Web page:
"The New Deal Era: A Revolutionary Road to Recovery"

Essay by chelceUniversity, Bachelor'sA-, July 2013

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The New Deal Era: A Revolutionary Road to Recovery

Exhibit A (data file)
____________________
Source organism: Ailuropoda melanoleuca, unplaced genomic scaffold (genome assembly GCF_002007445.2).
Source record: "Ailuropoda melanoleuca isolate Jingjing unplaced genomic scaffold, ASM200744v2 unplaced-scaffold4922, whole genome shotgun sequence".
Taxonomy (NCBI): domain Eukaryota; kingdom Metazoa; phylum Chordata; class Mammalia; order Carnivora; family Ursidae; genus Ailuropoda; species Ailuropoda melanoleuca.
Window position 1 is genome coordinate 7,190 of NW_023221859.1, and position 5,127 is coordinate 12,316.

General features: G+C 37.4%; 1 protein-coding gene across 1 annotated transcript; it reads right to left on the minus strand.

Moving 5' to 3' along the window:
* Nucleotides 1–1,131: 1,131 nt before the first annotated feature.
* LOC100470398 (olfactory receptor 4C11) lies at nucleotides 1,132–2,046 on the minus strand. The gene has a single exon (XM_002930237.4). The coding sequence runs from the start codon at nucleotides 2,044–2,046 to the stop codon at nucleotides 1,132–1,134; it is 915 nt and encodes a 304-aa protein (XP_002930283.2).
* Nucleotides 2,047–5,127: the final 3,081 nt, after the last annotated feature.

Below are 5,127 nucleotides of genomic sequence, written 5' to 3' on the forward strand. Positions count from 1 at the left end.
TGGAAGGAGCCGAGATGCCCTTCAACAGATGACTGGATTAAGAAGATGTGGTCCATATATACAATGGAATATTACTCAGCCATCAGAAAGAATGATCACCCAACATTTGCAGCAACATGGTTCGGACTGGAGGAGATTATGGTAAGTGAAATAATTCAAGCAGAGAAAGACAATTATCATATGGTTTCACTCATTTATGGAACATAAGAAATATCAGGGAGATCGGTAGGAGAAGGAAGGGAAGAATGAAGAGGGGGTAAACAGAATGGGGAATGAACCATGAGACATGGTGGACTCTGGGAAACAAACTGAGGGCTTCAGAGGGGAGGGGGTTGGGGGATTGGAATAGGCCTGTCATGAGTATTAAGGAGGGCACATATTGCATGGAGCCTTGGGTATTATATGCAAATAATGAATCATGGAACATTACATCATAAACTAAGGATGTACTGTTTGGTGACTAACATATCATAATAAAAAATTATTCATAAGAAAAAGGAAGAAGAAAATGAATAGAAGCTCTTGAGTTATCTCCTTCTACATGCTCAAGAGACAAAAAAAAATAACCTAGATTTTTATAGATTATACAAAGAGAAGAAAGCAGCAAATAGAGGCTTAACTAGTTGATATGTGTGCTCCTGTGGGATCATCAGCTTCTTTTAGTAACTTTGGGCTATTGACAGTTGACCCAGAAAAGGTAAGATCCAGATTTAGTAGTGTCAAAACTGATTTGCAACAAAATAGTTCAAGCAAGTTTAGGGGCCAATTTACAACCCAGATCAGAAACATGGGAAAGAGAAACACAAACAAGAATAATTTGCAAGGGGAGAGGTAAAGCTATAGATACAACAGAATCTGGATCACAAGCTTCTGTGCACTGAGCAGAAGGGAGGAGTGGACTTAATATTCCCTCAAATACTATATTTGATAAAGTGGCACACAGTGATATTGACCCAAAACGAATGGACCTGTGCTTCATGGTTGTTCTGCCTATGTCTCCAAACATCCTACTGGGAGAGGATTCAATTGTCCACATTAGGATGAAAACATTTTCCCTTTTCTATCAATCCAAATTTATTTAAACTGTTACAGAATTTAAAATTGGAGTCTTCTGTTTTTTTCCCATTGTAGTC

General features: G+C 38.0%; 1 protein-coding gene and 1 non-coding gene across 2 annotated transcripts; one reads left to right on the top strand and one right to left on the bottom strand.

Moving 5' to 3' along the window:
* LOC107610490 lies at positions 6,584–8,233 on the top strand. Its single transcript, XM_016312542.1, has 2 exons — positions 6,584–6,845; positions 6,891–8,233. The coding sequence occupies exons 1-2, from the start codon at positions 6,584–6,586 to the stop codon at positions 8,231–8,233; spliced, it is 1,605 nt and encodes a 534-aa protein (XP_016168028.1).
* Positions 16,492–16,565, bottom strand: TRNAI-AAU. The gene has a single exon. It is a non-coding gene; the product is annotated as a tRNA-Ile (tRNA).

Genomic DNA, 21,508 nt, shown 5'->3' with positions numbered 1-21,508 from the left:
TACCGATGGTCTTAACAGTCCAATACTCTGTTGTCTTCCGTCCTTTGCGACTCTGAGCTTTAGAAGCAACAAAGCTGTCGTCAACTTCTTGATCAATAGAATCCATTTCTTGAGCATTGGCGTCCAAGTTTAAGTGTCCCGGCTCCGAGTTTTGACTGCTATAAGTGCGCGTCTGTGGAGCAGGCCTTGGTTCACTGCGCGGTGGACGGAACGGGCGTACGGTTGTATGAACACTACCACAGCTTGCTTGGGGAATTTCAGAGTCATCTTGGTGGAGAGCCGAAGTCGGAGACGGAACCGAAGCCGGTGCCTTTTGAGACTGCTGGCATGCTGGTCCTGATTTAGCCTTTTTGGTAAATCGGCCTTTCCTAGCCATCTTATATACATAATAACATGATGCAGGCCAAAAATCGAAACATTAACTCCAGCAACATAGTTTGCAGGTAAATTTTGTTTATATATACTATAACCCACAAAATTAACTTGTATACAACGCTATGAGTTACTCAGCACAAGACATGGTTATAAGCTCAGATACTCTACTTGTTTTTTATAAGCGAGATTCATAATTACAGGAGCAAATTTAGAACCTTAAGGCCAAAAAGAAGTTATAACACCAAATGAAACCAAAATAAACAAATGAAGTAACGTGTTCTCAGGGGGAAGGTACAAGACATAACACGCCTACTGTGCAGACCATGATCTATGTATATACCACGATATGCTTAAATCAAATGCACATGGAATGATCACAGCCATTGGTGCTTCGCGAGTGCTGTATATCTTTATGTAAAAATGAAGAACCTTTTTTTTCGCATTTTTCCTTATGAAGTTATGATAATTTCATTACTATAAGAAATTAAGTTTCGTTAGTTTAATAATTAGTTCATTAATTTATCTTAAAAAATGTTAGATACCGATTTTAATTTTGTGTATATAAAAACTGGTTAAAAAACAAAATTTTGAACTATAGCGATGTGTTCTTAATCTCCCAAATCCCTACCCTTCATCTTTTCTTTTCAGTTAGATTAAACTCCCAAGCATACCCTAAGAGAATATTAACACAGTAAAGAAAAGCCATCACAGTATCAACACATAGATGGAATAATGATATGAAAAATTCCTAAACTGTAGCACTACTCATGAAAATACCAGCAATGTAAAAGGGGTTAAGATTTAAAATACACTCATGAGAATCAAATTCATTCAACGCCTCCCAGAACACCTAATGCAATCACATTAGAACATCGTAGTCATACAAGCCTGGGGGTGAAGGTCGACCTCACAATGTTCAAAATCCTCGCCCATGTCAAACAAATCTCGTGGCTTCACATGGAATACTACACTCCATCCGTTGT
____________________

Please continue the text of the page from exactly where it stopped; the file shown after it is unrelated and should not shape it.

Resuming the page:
The term "revolutionary" has a broad spectrum of things it can be applied to. Too often, I feel like people adopt the common misconception that in order for something to be revolutionary it has to involve raging politics, years and years of time, and copious amounts of warfare. My definition of the word "revolutionary" embodies a much more extensive range of characteristics. For example, I can argue that a debit card has been revolutionary in America. This tiny piece of plastic plastered with size 8 font has provided more convenience and safety to U.S citizens than we care to acknowledge. No longer must we carry cash and worry about not having enough on us or losing it, among many other worries. A debit card directly connects to our bank accounts. If lost it can easily be replaced, and you have to enter your pin in order to access your money. It also opened a whole new world of online shopping. My point being, that someone took the initiative to invent this idea and capitalize on it so that it would ultimately become successful and change the way society exchanges money everyday. Personally, I think that is what being revolutionary is all about. When you approach something in a different manner, involving both practical and creative thinking, where the end result modifies the way you will approach it in the future. That exemplifies something revolutionary. Being revolutionary does not appear without any effort or thought, it means being a game changer in whatever aspect or situation. Che Guevara, an Argentinian revolutionary and pop culture icon said it best in a letter he wrote to his mother in 1956, "Revolutionary is not an apple that falls when it is ripe. You have to...